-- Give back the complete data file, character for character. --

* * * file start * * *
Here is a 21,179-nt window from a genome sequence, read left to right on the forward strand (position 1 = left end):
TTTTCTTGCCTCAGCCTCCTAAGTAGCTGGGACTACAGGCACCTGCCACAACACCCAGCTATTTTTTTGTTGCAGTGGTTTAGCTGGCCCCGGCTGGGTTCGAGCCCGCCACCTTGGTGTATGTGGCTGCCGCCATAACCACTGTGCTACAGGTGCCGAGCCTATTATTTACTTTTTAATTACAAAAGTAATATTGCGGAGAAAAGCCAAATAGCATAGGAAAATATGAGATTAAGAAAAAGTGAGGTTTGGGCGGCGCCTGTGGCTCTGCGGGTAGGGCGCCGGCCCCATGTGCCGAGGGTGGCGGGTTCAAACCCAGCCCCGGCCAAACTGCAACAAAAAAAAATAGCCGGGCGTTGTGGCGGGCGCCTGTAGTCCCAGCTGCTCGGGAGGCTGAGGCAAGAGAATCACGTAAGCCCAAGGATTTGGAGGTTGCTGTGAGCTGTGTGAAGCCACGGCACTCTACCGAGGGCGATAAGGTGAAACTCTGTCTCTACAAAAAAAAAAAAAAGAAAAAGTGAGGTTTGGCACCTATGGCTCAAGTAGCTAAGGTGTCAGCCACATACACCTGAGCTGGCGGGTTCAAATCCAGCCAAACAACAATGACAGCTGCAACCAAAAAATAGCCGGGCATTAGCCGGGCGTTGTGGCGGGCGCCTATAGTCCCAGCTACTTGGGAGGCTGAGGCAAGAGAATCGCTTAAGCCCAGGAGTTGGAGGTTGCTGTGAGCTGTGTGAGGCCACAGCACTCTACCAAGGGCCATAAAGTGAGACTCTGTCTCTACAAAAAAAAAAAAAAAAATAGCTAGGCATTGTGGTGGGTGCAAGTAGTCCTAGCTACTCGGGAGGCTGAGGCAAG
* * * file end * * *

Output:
Here is a 21,179-nt window from a genome sequence, read left to right on the forward strand (position 1 = left end):
TTTTCTTGCCTCAGCCTCCTAAGTAGCTGGGACTACAGGCACCTGCCACAACACCCAGCTATTTTTTTGTTGCAGTGGTTTAGCTGGCCCCGGCTGGGTTCGAGCCCGCCACCTTGGTGTATGTGGCTGCCGCCATAACCACTGTGCTACAGGTGCCGAGCCTATTATTTACTTTTTAATTACAAAAGTAATATTGCGGAGAAAAGCCAAATAGCATAGGAAAATATGAGATTAAGAAAAAGTGAGGTTTGGGCGGCGCCTGTGGCTCTGCGGGTAGGGCGCCGGCCCCATGTGCCGAGGGTGGCGGGTTCAAACCCAGCCCCGGCCAAACTGCAACAAAAAAAAATAGCCGGGCGTTGTGGCGGGCGCCTGTAGTCCCAGCTGCTCGGGAGGCTGAGGCAAGAGAATCACGTAAGCCCAAGGATTTGGAGGTTGCTGTGAGCTGTGTGAAGCCACGGCACTCTACCGAGGGCGATAAGGTGAAACTCTGTCTCTACAAAAAAAAAAAAAAGAAAAAGTGAGGTTTGGCACCTATGGCTCAAGTAGCTAAGGTGTCAGCCACATACACCTGAGCTGGCGGGTTCAAATCCAGCCAAACAACAATGACAGCTGCAACCAAAAAATAGCCGGGCATTAGCCGGGCGTTGTGGCGGGCGCCTATAGTCCCAGCTACTTGGGAGGCTGAGGCAAGAGAATCGCTTAAGCCCAGGAGTTGGAGGTTGCTGTGAGCTGTGTGAGGCCACAGCACTCTACCAAGGGCCATAAAGTGAGACTCTGTCTCTACAAAAAAAAAAAAAAAAATAGCTAGGCATTGTGGTGGGTGCAAGTAGTCCTAGCTACTCGGGAGGCTGAGGCAAG